Why Do My Eyes Feel Worse in Winter?
Cold weather, harsh winds, sunlight reflecting off of snow, and more time looking at screens can all contribute to dry, scratchy eyes. Here are a few tips to keep your eyes in top-top shape – and they don’t involve crunches!
Use a humidifier – Heat tends to dry the moisture in the air and cause irritation and dryness in eyes.
Switch up your contact solution – Talk with your eye care provider about natural tears or a different solution to keep your contacts from drying out your eyes.
Bundle up – Wear a hat or hooded jacket to protect your eyes from the wind, dust, and debris.
Sunglasses are not just for summer – Sunlight reflected by snow can lead to sunburned eyes. Make sure your sunglasses and snow goggles block 100% of UV rays.
Wash your hands – Prevent the spread of the flu and eye-related illnesses like conjunctivitis (pink eye) by washing your hands frequently and avoid touching your eyes.
Blink more – Our blinking slows down when we engage in any activity requiring dedicated visual attention (like a computer or tablet). One way to get around this problem is to blink more, so that your eyes produce enough lubrication in the form of tears.
Eat more fish – Cold water fish, like mackerel and halibut, are packed with omega-3 based essential fatty acids, which are considered helpful in retaining moisture in your eyes.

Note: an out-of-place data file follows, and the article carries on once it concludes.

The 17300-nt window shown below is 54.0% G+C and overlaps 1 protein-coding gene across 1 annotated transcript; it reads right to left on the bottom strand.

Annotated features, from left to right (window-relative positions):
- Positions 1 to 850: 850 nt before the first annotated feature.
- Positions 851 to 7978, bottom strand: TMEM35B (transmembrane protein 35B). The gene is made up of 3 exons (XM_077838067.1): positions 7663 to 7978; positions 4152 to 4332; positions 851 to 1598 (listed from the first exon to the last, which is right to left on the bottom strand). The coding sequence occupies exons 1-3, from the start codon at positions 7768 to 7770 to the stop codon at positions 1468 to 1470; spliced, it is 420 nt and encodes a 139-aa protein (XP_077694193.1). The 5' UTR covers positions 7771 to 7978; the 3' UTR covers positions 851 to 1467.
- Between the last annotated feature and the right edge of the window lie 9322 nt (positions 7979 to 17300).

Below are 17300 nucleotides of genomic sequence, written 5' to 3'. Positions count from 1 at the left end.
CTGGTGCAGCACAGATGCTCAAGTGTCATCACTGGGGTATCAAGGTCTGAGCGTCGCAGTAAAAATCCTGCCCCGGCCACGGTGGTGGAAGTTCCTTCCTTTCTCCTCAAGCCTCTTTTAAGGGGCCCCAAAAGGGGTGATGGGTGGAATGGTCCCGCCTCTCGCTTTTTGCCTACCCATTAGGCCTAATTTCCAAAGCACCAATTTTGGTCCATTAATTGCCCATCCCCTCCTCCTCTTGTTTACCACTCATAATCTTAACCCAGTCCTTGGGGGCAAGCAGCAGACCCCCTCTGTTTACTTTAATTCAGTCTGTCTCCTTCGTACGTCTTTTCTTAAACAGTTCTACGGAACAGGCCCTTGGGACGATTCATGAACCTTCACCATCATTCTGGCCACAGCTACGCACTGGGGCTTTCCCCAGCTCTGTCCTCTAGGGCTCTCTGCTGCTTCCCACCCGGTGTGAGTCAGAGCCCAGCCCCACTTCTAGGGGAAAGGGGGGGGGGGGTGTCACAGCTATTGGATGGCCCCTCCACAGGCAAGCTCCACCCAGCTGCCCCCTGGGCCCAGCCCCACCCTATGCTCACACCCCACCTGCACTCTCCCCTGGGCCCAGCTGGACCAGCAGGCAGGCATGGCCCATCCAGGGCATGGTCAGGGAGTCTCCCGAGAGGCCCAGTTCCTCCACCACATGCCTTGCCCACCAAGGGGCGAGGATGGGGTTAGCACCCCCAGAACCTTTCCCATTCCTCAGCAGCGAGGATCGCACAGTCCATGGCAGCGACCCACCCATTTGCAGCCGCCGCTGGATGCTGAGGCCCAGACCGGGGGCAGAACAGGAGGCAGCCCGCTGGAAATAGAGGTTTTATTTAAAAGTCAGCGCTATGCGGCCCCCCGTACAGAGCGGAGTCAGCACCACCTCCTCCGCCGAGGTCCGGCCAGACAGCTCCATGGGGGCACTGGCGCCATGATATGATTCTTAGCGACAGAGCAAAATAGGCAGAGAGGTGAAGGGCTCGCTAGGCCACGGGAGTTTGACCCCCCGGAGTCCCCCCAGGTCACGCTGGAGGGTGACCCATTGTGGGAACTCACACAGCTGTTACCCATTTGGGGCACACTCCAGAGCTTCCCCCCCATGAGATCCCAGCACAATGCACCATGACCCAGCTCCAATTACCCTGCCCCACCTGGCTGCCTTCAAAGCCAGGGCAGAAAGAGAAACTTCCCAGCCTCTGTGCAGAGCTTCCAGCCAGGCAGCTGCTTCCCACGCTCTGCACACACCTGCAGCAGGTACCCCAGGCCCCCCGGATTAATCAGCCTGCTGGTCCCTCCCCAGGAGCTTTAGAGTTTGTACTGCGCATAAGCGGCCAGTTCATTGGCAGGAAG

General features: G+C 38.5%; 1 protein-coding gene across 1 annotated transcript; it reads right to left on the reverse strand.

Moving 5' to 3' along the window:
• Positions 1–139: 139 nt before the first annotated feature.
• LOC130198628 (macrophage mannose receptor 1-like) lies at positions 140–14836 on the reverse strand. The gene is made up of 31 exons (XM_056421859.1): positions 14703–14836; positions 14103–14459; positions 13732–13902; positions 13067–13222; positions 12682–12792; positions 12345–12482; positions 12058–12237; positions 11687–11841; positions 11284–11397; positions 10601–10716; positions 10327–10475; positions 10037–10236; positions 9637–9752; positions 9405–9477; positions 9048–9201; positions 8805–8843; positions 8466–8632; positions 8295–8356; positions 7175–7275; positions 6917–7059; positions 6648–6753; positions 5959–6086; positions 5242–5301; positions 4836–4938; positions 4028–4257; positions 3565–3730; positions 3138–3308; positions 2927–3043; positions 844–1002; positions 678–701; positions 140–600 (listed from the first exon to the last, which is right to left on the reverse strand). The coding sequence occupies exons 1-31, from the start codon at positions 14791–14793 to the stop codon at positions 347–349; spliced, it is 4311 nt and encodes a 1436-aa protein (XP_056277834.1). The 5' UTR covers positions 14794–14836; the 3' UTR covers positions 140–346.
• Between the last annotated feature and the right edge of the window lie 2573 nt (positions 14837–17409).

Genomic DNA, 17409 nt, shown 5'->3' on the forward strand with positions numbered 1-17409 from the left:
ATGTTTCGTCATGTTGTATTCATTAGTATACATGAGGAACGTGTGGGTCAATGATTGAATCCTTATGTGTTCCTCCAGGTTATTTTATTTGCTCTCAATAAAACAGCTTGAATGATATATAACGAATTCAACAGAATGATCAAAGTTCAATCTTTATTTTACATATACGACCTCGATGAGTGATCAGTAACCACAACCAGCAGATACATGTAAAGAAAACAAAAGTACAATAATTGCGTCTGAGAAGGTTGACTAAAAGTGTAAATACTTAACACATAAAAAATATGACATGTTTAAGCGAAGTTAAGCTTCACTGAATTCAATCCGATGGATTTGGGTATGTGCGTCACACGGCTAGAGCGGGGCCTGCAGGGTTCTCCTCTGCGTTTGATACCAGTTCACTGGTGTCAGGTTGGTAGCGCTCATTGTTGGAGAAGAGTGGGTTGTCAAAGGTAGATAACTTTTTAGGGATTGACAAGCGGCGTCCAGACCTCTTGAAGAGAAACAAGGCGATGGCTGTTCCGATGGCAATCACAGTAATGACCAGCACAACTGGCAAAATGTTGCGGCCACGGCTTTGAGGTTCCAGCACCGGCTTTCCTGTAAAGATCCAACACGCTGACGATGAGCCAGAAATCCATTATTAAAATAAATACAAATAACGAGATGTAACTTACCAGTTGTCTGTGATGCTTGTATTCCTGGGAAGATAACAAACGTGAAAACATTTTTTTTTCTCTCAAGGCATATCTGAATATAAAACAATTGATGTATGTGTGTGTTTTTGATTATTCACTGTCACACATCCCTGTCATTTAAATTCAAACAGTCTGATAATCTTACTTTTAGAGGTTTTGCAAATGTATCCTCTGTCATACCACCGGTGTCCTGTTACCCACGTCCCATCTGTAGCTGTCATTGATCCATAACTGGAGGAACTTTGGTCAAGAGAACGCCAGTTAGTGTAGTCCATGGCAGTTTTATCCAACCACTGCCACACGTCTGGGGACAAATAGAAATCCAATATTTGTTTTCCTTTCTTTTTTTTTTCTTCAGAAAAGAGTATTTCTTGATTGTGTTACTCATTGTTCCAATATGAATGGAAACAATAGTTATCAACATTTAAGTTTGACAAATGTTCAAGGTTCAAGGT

Drink more water – One of the best ways to fight dry eyes during winter is to keep yourself hydrated. You’re mostly likely not chugging down glasses of ice water like in warmer weather. Drink up!
Don’t rub your eyes – Sure, you might get some temporary relief. But you don’t know whether or not you had some harmful bacteria or virus making its way to your eyes.
Exercise your eyes (still no crunches though!) – Many people spend evenings out in nicer weather, but during the winter end up confined indoors, usually with eyes glued to laptops, TVs, and other screens. To give your eyes a break, remove your eyes from any screen and look at something at least 20 feet away for a minimum of 20 seconds. This helps reduce digital eyestrain, which can eventually negatively affect your vision.